In an interview on “Squawk Box,” the former Food and Drug Administration commissioner said he believes the timeline Biden laid out in his prime-time address Thursday was too conservative compared with how people will actually behave.
“I think the majority of Americans are going to be getting together long before July,” said Gottlieb, who led the FDA during the Trump administration from 2017 to 2019. He now serves on the board of Pfizer, which makes one of the three Covid vaccines cleared for emergency use in the U.S.
Biden’s speech Thursday night on the pandemic sought to highlight the collective toll Covid has taken over the past year, while also offering two forward-looking public health targets. The first: Directing states to make all adults eligible for coronavirus vaccines by May 1. The second: A goal for Americans to safely gather in small groups with friends and loved ones to celebrate the Fourth of July.
“I think we should be giving public health advice that is in line with where people are,” Gottlieb said. “[When] people feel the risk declining because they’ve been vaccinated, because they see infection levels going down in many parts of the country, they’re going to be willing to take more risk because they sense that their vulnerability is declining. And you know what? They’re right.” He predicted, “People are going to be out this summer and they’re going to be out well before July.”
Responding to Gottlieb’s remarks, the White House told CNBC the timing of gatherings is a question for health and medical experts at the CDC.
Earlier this week, the Centers for Disease Control and Prevention issued new guidance that said fully vaccinated people can safely gather indoors with other fully vaccinated people — and certain unvaccinated individuals — without masks or social distancing.
The guidance came as states across the U.S. have been lifting pandemic-era restrictions in recent weeks as vaccinations roll out and daily coronavirus infections drop well below their January peak. However, top health officials in the Biden administration have warned that the decline in cases is starting to level off, contending states should be more cautious about removing capacity restrictions on businesses and mask mandates.
Last Friday, Gottlieb said mask mandates should be the last policies states and localities lift after Texas and Mississippi announced the end of their face-covering rules.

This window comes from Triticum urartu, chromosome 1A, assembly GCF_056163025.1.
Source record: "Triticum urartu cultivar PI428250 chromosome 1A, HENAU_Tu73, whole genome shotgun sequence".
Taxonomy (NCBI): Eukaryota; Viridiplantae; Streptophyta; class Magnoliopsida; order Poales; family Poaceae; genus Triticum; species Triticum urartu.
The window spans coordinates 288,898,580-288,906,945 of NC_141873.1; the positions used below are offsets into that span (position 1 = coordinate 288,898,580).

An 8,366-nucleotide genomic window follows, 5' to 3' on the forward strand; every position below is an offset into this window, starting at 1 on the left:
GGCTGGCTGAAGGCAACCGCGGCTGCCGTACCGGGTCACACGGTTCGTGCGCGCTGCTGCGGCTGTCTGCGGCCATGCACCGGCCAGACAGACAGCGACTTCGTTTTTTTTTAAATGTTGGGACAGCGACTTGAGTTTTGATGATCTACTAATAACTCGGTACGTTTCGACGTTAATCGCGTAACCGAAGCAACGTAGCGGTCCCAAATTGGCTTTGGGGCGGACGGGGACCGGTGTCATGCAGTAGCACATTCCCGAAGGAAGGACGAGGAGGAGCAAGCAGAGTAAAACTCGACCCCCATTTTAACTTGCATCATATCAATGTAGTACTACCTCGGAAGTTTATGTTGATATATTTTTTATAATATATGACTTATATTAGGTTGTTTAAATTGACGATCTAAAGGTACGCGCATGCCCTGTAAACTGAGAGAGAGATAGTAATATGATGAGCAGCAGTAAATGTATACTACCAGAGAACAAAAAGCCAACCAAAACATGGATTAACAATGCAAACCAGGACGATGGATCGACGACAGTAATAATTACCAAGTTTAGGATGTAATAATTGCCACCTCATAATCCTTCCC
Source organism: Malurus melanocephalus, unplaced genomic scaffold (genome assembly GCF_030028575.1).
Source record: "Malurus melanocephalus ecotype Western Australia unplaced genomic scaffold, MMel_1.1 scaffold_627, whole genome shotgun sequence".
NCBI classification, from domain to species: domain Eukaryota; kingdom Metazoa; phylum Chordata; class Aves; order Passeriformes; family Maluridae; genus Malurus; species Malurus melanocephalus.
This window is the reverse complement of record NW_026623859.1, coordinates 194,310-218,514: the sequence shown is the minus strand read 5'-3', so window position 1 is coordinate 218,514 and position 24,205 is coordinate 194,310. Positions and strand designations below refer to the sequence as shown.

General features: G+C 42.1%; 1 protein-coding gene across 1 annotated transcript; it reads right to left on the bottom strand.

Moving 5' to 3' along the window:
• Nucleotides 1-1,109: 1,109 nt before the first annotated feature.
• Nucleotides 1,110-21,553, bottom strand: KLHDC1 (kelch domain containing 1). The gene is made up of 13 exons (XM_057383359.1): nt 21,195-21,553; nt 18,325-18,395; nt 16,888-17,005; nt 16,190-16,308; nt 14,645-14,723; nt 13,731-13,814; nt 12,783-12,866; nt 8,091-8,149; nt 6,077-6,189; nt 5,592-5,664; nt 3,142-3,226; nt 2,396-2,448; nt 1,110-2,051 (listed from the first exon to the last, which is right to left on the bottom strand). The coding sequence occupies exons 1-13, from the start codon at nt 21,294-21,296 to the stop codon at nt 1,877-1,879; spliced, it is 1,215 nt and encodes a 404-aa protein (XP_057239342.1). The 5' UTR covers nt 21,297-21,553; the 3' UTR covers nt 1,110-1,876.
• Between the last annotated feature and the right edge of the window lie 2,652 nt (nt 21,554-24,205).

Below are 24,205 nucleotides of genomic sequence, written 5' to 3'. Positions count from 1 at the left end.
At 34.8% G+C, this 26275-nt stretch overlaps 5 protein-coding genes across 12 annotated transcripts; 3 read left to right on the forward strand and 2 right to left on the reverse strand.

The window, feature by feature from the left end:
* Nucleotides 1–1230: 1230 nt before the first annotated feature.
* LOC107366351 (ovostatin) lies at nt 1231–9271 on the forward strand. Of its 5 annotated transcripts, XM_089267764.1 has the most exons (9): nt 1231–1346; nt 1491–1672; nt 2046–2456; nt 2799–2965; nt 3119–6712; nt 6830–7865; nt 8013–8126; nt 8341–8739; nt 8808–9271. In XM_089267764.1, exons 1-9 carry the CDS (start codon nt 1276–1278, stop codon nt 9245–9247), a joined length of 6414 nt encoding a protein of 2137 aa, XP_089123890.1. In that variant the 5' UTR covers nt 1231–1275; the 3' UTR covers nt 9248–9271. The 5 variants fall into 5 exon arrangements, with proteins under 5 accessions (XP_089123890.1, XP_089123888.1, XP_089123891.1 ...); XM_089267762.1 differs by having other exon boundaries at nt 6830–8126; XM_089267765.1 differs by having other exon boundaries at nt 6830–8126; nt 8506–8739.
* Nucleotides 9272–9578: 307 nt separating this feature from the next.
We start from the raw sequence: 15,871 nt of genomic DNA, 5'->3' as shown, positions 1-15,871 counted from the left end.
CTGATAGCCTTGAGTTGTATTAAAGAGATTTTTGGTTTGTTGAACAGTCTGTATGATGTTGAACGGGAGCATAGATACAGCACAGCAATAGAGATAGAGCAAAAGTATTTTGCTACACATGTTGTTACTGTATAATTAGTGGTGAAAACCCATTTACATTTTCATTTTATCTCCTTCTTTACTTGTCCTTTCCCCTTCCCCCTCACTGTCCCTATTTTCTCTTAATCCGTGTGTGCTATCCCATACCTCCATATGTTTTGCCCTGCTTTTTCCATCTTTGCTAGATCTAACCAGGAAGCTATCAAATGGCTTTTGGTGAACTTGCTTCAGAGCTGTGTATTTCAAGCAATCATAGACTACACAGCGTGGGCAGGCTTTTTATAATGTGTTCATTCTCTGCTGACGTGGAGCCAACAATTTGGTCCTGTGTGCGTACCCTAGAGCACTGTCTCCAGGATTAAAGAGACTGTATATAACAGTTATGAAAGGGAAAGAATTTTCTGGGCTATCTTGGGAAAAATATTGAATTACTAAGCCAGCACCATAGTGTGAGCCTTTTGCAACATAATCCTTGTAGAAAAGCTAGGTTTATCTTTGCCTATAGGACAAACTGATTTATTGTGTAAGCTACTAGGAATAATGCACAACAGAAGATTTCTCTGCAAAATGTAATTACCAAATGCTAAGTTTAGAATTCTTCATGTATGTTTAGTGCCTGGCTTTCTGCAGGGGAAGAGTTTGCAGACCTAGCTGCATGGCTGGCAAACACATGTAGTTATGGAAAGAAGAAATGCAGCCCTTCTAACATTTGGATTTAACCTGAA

The U.S. overall is averaging 53,798 new cases per day, over the past seven days, according to a CNBC analysis of Johns Hopkins University data. That’s down 15% compared with a week ago. New U.S. cases on Thursday totaled 49,356, which was down nearly 84% from the single-day record high on Jan. 2.
A key factor helping to slow the spread of the virus is growing levels of immunity in the U.S. population, Gottlieb said. He estimated around half of the U.S. population has some form of protective immunity from the coronavirus, factoring in both diagnosed and undiagnosed infections along with those who have been vaccinated.
About 64 million Americans have received at least one Covid vaccine dose, equating to roughly 19% of the U.S. population of 330 million people, according to data compiled by the CDC. One in 10 Americans is fully vaccinated.
Pfizer and Moderna‘s vaccines, which Americans have been receiving since December, require two shots for full protection against developing Covid. However, studies suggest some immunity is created after the initial dose. Johnson & Johnson’s vaccine, the latest entrant to the U.S. market, is just a single shot.
The U.S. has about 29.3 million confirmed coronavirus cases, according to Johns Hopkins. The true number is higher than that, Gottlieb said, reiterating a position he’s held since the early days of the pandemic. He reasons that not every person who became infected was tested and had their positive result recorded.
“We’re probably diagnosing 1 in 4 infections, maybe a little bit better than that right now,” said Gottlieb, who has previously estimated about one-third of Americans may have gotten Covid. “So we’re above 50%” of the population with some form of immunity, he added.
“At that level, you’re not going to get as rapid transfer of the infections. It’s not quite herd immunity, but you’re going to get immunity in the population,” he said.
Disclosure: Scott Gottlieb is a CNBC contributor and is a member of the boards of Pfizer, genetic testing start-up Tempus, health-care tech company Aetion and biotech company Illumina. He also serves as co-chair of Norwegian Cruise Line Holdings’ and Royal Caribbean’s “Healthy Sail Panel.”